If I say the name “Carol” to the average American and mention a total width of 51 inches and a curb weight of a little over 1200 pounds, they will naturally think I am speaking about a woman who looks like Honey Boo-Boo’s mom. If I say the same thing to the average Japanese person, their mind will flash immediately to the cute little car produced by Mazda. It’s well they should, because when Mazda decided to team up with Suzuki in 1989 to produce a new Kei class car for their just launched youth-oriented “Autozam” brand they cornered the market on “kawaii.”
The Carol name was first hung an a small Mazda in 1962 with the introduction of the company’s first four passenger vehicle. It was a cute car, with a curving roofline and a reverse angled C pillar that sweeps up and back, something that makes me think of French cars of the same era, and it featured a rear mounted water cooled 258cc OHV four cylinder engine. It was highly successful and captured 67% of the Kei market the year it entered production. The design went through several small updates and soldiered on until August of 1970, selling more than 265,000 vehicles over its production run. The name was retired when production stopped and Mazda introduced a new small car, the “Chantez,” two years later.
With the revival of the Kei car class in the late 1980s, Mazda dusted off the Carol name and hung it on a new little car they had co-developed with Suzuki. Unlike the square, almost Yugo-esque design of Suzuki’s Alto, however, Mazda opted to appeal to young women with a rounder, softer approach. Nagare before Nagare was a “thing,” the Mk II and MK III Carol were happy looking little cars, with big round headlights above a wide, smiling grill. The soft lines continued as they flowed up and back into a large greenhouse that ended with a cavernous hatchback door that was sometimes fitted with optional spoiler along its top.
Inside, the Mk II and III Carol is all utility. The rounded roofline makes the interior seem huge but the seats are necessarily close together. The dash is low and features a lot of hard plastics molded into interesting, rounded shapes. The gauges are set into small pods. Overall the effect is cute, but cheap, something that is just right in a little economy car.
The Carol was redesigned 1998, and the Autozam name was eliminated. The kawaii factor was unceremoniously dumped and the new Carol became just another drab little economy car. It was updated in 2001 and received another redesign in 2004. Yet another redsign followed in 2010 and, despite all the refreshes and redesigns, the Carol somehow failed to receive any of the “zoom-zoom” excitement that so many other Mazdas of that era received. Today it looks thoroughly modern but, without its smile, is just another face in the crowd.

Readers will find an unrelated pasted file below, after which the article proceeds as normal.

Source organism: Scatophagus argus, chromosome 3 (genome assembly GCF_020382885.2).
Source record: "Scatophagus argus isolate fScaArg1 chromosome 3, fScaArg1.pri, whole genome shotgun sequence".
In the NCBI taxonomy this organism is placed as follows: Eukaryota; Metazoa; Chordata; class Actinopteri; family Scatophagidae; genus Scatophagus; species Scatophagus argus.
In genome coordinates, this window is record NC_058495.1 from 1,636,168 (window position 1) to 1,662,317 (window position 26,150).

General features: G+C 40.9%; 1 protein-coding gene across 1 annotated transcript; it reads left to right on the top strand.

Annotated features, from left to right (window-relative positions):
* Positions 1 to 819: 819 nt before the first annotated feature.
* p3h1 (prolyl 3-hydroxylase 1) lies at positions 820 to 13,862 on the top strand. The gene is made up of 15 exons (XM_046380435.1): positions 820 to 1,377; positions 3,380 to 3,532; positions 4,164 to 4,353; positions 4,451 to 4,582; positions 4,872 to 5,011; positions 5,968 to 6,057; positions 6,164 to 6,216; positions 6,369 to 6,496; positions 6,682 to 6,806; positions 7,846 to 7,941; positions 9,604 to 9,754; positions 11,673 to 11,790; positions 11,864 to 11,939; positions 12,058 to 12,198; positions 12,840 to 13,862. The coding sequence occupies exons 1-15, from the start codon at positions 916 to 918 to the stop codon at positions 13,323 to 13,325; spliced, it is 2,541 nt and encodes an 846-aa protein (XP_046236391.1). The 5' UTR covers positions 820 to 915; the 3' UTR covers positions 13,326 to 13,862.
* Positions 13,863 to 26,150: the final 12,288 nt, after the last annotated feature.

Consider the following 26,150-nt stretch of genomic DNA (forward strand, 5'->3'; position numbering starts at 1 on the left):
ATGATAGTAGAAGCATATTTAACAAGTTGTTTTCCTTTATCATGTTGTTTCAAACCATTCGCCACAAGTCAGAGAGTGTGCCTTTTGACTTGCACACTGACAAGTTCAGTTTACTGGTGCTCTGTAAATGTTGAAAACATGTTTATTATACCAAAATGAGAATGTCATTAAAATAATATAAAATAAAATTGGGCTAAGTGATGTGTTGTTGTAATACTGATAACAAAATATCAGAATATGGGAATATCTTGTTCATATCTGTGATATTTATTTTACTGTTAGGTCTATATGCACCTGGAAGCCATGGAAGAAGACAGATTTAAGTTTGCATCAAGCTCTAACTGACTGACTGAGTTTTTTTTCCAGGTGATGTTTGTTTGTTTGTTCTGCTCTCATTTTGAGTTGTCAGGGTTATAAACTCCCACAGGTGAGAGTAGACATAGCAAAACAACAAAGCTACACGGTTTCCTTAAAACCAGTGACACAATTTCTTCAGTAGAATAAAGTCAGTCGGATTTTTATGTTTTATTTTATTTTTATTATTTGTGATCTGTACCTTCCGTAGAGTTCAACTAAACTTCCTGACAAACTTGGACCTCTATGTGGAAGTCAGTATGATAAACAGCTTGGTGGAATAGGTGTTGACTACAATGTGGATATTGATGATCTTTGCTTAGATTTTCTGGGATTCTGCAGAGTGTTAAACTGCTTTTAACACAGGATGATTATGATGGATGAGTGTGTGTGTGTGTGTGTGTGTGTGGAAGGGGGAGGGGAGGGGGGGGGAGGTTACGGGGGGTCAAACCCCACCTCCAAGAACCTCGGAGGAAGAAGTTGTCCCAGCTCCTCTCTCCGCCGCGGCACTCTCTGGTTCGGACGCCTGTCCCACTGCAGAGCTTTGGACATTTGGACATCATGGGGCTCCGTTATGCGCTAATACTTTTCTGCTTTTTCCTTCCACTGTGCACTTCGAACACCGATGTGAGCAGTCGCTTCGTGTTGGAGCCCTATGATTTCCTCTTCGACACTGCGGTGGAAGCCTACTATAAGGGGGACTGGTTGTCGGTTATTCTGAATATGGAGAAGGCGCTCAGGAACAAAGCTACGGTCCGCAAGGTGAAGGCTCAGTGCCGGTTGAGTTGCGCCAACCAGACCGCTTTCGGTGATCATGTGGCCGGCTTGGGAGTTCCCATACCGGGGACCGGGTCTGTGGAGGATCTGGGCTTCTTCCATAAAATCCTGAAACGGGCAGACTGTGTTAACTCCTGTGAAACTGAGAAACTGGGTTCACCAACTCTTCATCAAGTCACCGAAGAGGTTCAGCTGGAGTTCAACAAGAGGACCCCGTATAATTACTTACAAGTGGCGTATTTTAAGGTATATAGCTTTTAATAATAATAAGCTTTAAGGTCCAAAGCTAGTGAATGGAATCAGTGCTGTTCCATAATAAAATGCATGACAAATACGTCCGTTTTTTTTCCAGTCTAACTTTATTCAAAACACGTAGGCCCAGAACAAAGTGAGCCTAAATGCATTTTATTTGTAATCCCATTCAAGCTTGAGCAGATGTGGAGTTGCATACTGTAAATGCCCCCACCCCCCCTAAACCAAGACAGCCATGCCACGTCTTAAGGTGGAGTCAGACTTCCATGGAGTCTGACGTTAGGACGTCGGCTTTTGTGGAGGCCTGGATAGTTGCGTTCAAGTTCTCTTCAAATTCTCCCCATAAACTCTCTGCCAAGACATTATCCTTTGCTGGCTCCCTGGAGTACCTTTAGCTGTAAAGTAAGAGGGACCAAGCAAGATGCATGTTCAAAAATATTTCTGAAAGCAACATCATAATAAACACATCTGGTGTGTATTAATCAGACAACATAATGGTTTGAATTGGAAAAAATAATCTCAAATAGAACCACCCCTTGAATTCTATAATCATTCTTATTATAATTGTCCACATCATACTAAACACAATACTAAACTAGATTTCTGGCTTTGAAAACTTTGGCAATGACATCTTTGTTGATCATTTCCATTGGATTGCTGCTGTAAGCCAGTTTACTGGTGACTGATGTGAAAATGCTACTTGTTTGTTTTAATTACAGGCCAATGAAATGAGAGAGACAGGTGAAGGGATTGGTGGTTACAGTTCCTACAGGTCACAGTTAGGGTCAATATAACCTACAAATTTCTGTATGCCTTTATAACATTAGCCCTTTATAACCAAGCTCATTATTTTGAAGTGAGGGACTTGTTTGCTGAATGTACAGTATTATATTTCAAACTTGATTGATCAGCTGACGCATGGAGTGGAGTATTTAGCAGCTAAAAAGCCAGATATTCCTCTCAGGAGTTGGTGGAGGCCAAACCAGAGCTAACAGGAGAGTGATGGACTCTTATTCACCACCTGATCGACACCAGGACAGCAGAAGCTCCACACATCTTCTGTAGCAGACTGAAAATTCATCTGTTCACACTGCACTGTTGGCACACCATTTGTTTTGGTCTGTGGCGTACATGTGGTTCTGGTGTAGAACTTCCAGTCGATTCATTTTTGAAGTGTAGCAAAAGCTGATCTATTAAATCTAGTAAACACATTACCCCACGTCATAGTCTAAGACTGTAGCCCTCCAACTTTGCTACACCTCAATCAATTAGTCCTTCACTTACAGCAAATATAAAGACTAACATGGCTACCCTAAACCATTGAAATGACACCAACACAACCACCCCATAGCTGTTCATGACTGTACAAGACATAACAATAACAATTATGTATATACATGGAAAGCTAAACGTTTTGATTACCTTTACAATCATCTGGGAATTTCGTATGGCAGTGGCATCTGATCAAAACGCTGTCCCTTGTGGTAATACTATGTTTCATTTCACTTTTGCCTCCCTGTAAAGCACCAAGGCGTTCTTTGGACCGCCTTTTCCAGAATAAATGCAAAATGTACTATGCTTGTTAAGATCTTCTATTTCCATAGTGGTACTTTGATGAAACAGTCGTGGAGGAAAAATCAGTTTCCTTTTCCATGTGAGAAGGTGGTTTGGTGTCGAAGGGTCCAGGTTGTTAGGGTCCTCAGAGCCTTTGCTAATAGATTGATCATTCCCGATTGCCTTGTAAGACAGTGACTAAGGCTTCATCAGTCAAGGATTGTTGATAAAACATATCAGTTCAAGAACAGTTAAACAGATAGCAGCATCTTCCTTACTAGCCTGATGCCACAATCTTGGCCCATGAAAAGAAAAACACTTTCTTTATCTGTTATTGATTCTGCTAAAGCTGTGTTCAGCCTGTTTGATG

Back when we were first dating, my wife’s daily driver was a MKIII Carol and I had the opportunity to drive and ride in it on several occasions. It was a tinny, cheerful little car and I was surprised at how much it reminded me of the old Volkswagen Beetle. It was unrefined and plain, but offered so much utility at such a low price it was easy to see why Mazda sold so many of them. Like some women I know, the Carol’s good looks piqued people’s attention, but there was a lot hiding behind that pretty face and it was those other qualities that made people want to make a comittment.
On the road, the little car was surprisingly spry to drive. Most Kei cars are never used on the expressway, my wife’s car was no exception, and it’s clear to me that Mazda’s designers understood this. Because it had been designed to be a city car, the Carol was light and its gearing was low. That meant that when I hit the gas, the little car scooted away from stoplights with surprising vigor. In fact, I thought then, and still think now, that stoplight to stoplight, my wife’s Carol would have been more than a match for my 2.0 Twin Turbo Supra which was hamstrung with an automatic transmission. Small and nimble, the little Carol handled the duties of daily driving without much fuss and always greeted you with a cheerful smile every morning as you climbed in. It was hard not to like it.
I imagine that, like most newer cars, the new Carols are superior in every way and handle the duties of Japanese city life with just as much skill as the older model I drove, but I am disappointed that Mazda has let the cheerful face of the car go away. While they have continued to hang ever more outrageously grinning grills and swoopy sheet metal on all of their other cars, would it hurt them to let the little Carol, the car with the name that helped Mazda break into the passenger market, join in the fun? Come on Mazda, it doesn’t matter how practical the new Carol is, without a smile on her face she’s just not going to get noticed and will remain just another wallflower on the edge of the dance when she really needs to be out there shaking things up.
Thomas M Kreutzer currently lives in Buffalo, New York with his wife and three children but has spent most of his adult life overseas. He has lived in Japan for 9 years, Jamaica for 2 and spent almost 5 years as a US Merchant Mariner serving primarily in the Pacific. A long time auto and motorcycle enthusiast he has pursued his hobbies whenever possible. He also enjoys writing and public speaking where, according to his wife, his favorite subject is himself.